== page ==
HARRISBURG — Two Philadelphia addiction treatment providers face criminal charges for allegedly bribing recovery homes for referrals and forcing patients into substandard care, prompting renewed calls from state lawmakers to strengthen oversight.

Southwest Nu-Stop and New Journeys in Recovery were both identified by The Inquirer in a 2017 article that found people who ran recovery homes stripped people with substance use disorder of basic rights, told them which treatment facilities to attend, and threatened them with eviction if they didn’t comply. The people who ran those recovery homes would then receive illegal, under-the-table payments of hundreds of dollars a person monthly, while the addiction treatment facilities billed the government for clients’ care.

That article and others like it, a grand jury report made public by Attorney General Josh Shapiro on Thursday states, launched an audit by Community Behavioral Health, a nonprofit contracted by Philadelphia to manage behavioral health services for Medicaid recipients, which uncovered other problems. Southwest Nu-Stop Philadelphia Inc. and owner Lloyd Reid are now charged with Medicaid fraud. So is New Journeys in Recovery and its owner, Lawrence Gallagher.

Both Southwest Nu-Stop and New Journeys in Recovery are among roughly 800 addiction treatment facilities licensed by the Pennsylvania Department of Drug and Alcohol Programs. Before this week, members of the public who turned to the state agency would have had limited ways to know about the alleged problems.

As of Friday, the department’s website listed both Southwest Nu-Stop and New Journeys in Recovery as open with a full license, and a spokesperson said it had not disciplined either facility in recent years.

“I know we’re not providing the public with the information that they need to make the right choices in terms of treatment and facilities,” State Sen. Judy Schwank (D., Berks) told Spotlight PA.

A recent Spotlight PA/Kaiser Health News investigation found that the Department of Drug and Alcohol Programs lacks resources and regulatory power, uses an inherently flawed oversight system that does little to ensure high-quality or effective care, and rarely takes strong disciplinary action against facilities. It has also allowed providers to continue operating despite repeated violations and harm to clients.

In recent months, some lawmakers have spoken in favor of giving the department more power. In early May, two lawmakers signed on to a stalled proposal from Schwank to allow the department to charge licensing fees. The same month, State Sen. Mario Scavello (R., Monroe) — citing reporting from Spotlight PA and KHN — asked fellow lawmakers to sponsor legislation allowing the department to fine treatment providers for violations.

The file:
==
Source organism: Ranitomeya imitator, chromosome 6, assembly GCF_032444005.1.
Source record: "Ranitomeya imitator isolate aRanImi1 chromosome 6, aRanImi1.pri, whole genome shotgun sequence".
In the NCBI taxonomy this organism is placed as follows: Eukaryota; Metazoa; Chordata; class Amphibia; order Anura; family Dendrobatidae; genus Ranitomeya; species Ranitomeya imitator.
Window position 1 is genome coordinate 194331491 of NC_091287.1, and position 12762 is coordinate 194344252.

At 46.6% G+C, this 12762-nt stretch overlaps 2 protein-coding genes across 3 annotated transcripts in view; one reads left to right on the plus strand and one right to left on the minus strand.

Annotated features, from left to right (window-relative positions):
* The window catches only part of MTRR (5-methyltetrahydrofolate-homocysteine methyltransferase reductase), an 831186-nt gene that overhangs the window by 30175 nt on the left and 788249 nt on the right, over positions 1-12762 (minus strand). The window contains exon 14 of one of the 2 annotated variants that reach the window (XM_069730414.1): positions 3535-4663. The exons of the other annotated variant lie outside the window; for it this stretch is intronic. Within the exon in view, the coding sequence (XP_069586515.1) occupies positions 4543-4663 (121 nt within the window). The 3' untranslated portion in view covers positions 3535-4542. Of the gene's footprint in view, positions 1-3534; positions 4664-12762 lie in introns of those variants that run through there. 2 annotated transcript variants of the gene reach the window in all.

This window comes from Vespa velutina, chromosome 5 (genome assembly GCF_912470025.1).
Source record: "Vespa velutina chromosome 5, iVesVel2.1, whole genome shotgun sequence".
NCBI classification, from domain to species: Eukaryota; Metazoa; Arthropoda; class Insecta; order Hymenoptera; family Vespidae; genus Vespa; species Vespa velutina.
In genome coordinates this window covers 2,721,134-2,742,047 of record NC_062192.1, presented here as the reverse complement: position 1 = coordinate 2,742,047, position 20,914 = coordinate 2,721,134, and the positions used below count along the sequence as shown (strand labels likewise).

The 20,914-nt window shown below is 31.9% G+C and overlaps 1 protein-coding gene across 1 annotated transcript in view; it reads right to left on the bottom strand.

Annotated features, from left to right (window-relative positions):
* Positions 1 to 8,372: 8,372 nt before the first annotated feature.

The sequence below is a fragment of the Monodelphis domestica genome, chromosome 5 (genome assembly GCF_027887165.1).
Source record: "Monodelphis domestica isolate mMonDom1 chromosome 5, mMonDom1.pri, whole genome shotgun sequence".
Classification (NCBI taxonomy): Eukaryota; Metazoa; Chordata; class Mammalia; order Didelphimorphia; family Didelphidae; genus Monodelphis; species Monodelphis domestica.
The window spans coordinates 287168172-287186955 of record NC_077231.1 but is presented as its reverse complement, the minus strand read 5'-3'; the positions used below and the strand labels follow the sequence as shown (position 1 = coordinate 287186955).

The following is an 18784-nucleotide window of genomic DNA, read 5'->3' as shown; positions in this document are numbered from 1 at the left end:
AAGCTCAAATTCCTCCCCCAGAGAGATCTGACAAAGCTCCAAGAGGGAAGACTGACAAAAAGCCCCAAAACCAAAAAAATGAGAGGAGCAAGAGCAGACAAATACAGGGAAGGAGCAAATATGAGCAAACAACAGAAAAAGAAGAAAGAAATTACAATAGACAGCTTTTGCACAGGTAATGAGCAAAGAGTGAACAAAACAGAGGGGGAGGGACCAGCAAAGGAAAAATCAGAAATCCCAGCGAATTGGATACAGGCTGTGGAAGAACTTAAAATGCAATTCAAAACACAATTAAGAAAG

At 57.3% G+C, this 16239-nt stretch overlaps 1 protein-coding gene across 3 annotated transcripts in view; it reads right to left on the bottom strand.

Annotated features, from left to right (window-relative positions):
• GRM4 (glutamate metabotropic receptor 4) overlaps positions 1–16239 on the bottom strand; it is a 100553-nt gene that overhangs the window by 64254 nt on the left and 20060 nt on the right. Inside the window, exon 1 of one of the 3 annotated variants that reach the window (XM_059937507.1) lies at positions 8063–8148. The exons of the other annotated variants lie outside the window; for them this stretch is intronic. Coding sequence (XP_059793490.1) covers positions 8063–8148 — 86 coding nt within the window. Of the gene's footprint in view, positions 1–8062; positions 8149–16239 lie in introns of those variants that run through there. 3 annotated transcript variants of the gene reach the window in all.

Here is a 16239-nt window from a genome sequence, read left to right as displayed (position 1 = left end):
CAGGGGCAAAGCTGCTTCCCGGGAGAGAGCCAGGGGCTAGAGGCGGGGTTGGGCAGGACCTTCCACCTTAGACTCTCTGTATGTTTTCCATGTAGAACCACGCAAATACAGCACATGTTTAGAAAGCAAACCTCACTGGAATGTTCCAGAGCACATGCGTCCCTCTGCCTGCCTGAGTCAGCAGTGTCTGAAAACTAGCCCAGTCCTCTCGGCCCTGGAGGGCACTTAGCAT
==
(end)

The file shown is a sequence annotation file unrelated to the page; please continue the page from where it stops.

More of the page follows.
Scavello said the recent criminal charges should be a wake-up call to other lawmakers.

“This could have been avoided if you had the fines in place, because that’s how you get people to stop,” Scavello said. “When it hits them in their pocketbook, that’s when they’re going to realize.”

People who answered the phones at Southwest on Thursday and Friday declined to comment. Messages left on a voice mail for New Journeys on Thursday and Friday were not returned. No lawyer was listed in either of the online criminal dockets for Reid or Gallagher. In a recorded interview that was heard by the grand jury, Reid acknowledged that he had been paying recovery homes in exchange for providing patients, but he considered it a public service.

The Department of Drug and Alcohol Programs said the type of alleged wrongdoing identified by the grand jury does not fall under the scope of its licensing regulations. Spokesperson Stephany Dugan said that the allegations are “not something that we would have been checking for compliance with during inspections” and that many other factors are at play to ensure people receive high-quality care.

The state’s role

In annual and unannounced inspections prompted by complaints, the Department of Drug and Alcohol Programs checks that clients’ rights are protected, facilities have enough employees, and services provided to clients are properly documented.

If facilities don’t meet the state’s standards, the department can issue a provisional license — a designation indicating that the provider will be inspected more frequently until it resolves concerns. Pennsylvania code spells out that a facility with such a license can’t have deficiencies that “adversely alter the health, welfare, or safety of the facility’s clients.”